Vladimir Putin has renewed his call to the US and other western states for a joint campaign against Islamist terrorism in Syria, suggesting it could become a testing ground for a new model of global co-operation in tackling problems.
Even as he held out the prospect of closer co-ordination with the US, however, Mr Putin made his customary acerbic criticism of US policies in the Middle East and elsewhere.
He accused Washington of playing a “double game” over terrorism in the Middle East by deliberately using some terrorist groups as a “battering ram to overthrow regimes they don’t like”.
While he repeated a litany of grievances towards Washington, the Russian leader appeared more comfortable and self-assured than at the same event a year ago, when he delivered a speech dripping with anti-US vitriol.
Mr Putin appeared to feel events were moving in his favour after he seized the initiative in Syria, and shifted from military to diplomatic pressure on the pro-western leadership of neighbouring Ukraine.
He insisted the rouble exchange rate had stabilised, despite the continuing strain on Russia’s economy from low oil prices and western sanctions imposed after its annexation of Crimea.
“[Putin’s] main message was he thinks Russia is capable of working on many fronts at the same time, and has a good chance to win, militarily, domestically and economically,” said Piotr Piotr Dutkiewicz, a Russia expert from Carleton University in Ottawa. “It is a sense of optimism — although I’m not sure that optimism is fully justified.”
Mr Putin, who appeared alongside guests including Ali Larijani, the Iranian parliament speaker, and Václav Klaus, the former Czech president, was making his first high-profile international appearance since Russia launched air strikes in Syria on September 30.
His speech also came less than 48 hours after he held talks with Bashar al-Assad in Moscow, in the Syrian president’s first foreign visit since 2011.
The Russian president has been involved in intense diplomacy since the Assad talks, with phone calls to leaders across the Middle East. John Kerry, US secretary of state, and the Russian foreign minister Sergei Lavrov will hold talks with their Saudi and Turkish counterparts in Vienna on Friday.
Mr Putin insisted Russia’s three-week-old bombing campaign in Syria was aimed at driving back Isis and creating conditions for a peace process and long-term settlement to the civil war in the country.
Responding to a question from the Financial Times, the Russian leader said the question of whether Mr Assad should stand aside as part of any settlement was “up to the Syrian people” in transparent elections.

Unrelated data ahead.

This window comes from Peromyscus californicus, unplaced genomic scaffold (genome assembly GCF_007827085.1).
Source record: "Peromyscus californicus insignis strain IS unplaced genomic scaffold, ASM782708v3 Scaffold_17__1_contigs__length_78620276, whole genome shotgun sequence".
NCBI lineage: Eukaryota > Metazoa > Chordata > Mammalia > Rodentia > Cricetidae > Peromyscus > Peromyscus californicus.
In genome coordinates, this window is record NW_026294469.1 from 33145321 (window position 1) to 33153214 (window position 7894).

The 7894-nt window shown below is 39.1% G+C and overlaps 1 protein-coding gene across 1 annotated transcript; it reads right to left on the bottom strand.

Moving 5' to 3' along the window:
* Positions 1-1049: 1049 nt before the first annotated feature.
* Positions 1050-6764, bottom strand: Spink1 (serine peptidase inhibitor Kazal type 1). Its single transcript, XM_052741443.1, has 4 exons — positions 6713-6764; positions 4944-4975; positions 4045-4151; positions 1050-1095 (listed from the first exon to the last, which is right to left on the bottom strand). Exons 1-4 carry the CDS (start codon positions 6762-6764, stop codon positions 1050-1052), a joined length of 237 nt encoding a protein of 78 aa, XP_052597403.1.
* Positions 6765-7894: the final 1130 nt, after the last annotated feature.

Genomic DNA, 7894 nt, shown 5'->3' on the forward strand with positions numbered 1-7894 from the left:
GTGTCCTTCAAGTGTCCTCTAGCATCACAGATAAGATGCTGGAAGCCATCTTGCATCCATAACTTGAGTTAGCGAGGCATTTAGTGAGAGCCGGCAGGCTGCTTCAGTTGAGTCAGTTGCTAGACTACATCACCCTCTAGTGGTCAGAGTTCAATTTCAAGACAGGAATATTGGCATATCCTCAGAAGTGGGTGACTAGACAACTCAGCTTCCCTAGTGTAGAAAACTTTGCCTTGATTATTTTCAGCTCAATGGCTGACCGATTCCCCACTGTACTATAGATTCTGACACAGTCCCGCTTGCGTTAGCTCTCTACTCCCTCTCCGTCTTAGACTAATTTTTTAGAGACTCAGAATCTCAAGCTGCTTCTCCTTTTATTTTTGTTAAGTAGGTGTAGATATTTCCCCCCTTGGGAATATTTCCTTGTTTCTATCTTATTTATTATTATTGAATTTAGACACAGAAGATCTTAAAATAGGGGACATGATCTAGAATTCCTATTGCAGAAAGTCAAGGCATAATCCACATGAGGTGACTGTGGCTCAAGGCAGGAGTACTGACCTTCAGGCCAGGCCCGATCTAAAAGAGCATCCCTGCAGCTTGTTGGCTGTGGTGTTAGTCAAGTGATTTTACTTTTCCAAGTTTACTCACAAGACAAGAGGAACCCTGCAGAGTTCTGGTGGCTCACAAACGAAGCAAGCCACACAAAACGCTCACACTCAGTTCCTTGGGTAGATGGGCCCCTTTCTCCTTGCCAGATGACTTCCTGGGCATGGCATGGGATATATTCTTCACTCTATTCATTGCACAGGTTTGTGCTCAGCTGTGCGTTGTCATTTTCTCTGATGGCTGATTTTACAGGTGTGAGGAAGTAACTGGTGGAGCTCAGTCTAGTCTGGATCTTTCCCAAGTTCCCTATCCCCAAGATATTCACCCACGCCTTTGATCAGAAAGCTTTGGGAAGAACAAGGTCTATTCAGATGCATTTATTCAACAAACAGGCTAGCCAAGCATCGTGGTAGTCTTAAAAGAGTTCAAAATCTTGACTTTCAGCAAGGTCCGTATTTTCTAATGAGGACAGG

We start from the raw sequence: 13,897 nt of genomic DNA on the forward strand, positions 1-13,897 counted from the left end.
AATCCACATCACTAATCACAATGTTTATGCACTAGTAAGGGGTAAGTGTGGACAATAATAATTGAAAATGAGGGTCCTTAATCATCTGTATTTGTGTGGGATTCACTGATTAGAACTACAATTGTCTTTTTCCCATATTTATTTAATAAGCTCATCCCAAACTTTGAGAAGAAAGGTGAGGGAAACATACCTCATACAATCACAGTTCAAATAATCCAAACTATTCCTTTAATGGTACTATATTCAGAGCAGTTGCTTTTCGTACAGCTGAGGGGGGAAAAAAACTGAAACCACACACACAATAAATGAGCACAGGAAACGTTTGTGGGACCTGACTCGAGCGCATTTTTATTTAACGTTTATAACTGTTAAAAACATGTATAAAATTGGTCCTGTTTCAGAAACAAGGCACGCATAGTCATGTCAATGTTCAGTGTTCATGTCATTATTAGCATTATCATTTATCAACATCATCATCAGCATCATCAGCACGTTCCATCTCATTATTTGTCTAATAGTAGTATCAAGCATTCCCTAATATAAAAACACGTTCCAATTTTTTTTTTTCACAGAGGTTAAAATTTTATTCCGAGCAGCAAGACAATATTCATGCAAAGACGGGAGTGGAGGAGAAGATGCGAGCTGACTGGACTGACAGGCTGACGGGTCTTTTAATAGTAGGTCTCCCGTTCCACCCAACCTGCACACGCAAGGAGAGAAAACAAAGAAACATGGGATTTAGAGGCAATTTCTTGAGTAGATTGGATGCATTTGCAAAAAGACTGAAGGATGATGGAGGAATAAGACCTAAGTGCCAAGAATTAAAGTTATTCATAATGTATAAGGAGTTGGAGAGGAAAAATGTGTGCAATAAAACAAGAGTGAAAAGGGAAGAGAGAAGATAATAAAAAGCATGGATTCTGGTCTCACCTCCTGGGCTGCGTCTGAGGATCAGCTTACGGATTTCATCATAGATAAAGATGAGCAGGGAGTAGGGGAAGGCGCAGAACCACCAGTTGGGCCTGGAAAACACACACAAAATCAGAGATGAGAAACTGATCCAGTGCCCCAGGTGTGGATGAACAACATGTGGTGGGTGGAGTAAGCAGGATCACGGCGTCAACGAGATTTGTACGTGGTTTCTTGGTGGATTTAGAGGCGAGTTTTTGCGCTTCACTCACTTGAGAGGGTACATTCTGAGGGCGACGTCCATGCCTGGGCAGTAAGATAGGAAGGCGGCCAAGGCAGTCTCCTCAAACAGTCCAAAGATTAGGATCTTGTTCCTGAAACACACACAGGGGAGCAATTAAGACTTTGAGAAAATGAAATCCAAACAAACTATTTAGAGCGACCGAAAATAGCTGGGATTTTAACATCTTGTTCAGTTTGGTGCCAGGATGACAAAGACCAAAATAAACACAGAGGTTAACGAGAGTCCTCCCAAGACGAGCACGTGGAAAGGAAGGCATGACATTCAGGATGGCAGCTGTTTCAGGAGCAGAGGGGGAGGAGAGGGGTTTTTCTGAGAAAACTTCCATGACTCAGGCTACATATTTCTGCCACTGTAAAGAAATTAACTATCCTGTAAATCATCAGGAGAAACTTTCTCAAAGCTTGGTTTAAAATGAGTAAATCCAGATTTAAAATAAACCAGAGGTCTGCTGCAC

He added that any partition of Syria was “unacceptable”, as it would mean leaving parts of the country in terrorist hands.
But he said Mr Assad had signalled in his Moscow meeting he was ready for dialogue with opposition forces. Mr Putin also said the Syrian president had said he was prepared to allow Russia to support opposition groups that were genuinely ready to fight Isis.
“We are now thinking about this and are trying, if it works out, to reach these agreements,” Mr Putin added.
The US has rebuffed Mr Putin’s appeals to co-operate in Syria and accused Moscow of targeting much of its bombing on moderate opposition forces, some of them armed and supported by the US, rather than on Isis.
But Mr Putin said Moscow was close to exchanging information with western countries on Islamist militants’ positions in Syria.
He said the world’s leading powers had missed an opportunity early in the last decade to unite in fighting terrorism — a reference to his attempts to engage with President George W Bush after the 9/11 attacks on the US. “We should not miss the chance again,” Mr Putin said.
But his call for co-operation was almost lost amid his criticisms of the US, which he blamed for igniting a “spark that caused an explosion” through its interventions in the Middle East.
Mr Putin said the deal over Iran’s nuclear programme negotiated by the US, Russia and others had proved that Washington lied over the ballistic missile defence system it is constructing in Europe by saying it was aimed at Iran, not Russia.
“The Iranian nuclear problem has been solved, there is no threat and there never was,” Mr Putin said. But he said the US had recently begun testing its missile shield in Europe, which posed a threat to Russia’s strategic missile capabilities. “We were deceived,” he added.